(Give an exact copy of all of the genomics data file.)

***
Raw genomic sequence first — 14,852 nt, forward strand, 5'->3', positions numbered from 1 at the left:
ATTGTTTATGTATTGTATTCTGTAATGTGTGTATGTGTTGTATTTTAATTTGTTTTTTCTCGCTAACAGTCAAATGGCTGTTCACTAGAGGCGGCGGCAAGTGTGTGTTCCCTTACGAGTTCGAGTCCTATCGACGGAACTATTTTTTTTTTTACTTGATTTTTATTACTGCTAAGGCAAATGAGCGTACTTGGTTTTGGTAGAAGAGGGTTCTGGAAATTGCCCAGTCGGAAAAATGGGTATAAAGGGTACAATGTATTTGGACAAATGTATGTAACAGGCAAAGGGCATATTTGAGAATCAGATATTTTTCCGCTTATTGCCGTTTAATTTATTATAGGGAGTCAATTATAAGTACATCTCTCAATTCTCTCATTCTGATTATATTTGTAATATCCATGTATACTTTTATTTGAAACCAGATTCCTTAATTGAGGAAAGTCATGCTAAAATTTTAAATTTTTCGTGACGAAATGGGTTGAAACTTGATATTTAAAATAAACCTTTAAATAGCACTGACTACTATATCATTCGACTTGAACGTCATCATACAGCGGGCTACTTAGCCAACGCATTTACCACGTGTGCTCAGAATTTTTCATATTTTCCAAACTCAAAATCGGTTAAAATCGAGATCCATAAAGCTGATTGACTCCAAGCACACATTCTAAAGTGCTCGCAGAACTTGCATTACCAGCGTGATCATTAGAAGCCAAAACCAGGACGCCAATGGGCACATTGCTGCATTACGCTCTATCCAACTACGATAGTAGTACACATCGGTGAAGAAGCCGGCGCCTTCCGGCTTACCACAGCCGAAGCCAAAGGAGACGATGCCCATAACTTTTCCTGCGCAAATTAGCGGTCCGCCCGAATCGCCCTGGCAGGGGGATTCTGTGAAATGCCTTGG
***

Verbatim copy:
Raw genomic sequence first — 14,852 nt, forward strand, 5'->3', positions numbered from 1 at the left:
ATTGTTTATGTATTGTATTCTGTAATGTGTGTATGTGTTGTATTTTAATTTGTTTTTTCTCGCTAACAGTCAAATGGCTGTTCACTAGAGGCGGCGGCAAGTGTGTGTTCCCTTACGAGTTCGAGTCCTATCGACGGAACTATTTTTTTTTTTACTTGATTTTTATTACTGCTAAGGCAAATGAGCGTACTTGGTTTTGGTAGAAGAGGGTTCTGGAAATTGCCCAGTCGGAAAAATGGGTATAAAGGGTACAATGTATTTGGACAAATGTATGTAACAGGCAAAGGGCATATTTGAGAATCAGATATTTTTCCGCTTATTGCCGTTTAATTTATTATAGGGAGTCAATTATAAGTACATCTCTCAATTCTCTCATTCTGATTATATTTGTAATATCCATGTATACTTTTATTTGAAACCAGATTCCTTAATTGAGGAAAGTCATGCTAAAATTTTAAATTTTTCGTGACGAAATGGGTTGAAACTTGATATTTAAAATAAACCTTTAAATAGCACTGACTACTATATCATTCGACTTGAACGTCATCATACAGCGGGCTACTTAGCCAACGCATTTACCACGTGTGCTCAGAATTTTTCATATTTTCCAAACTCAAAATCGGTTAAAATCGAGATCCATAAAGCTGATTGACTCCAAGCACACATTCTAAAGTGCTCGCAGAACTTGCATTACCAGCGTGATCATTAGAAGCCAAAACCAGGACGCCAATGGGCACATTGCTGCATTACGCTCTATCCAACTACGATAGTAGTACACATCGGTGAAGAAGCCGGCGCCTTCCGGCTTACCACAGCCGAAGCCAAAGGAGACGATGCCCATAACTTTTCCTGCGCAAATTAGCGGTCCGCCCGAATCGCCCTGGCAGGGGGATTCTGTGAAATGCCTTGG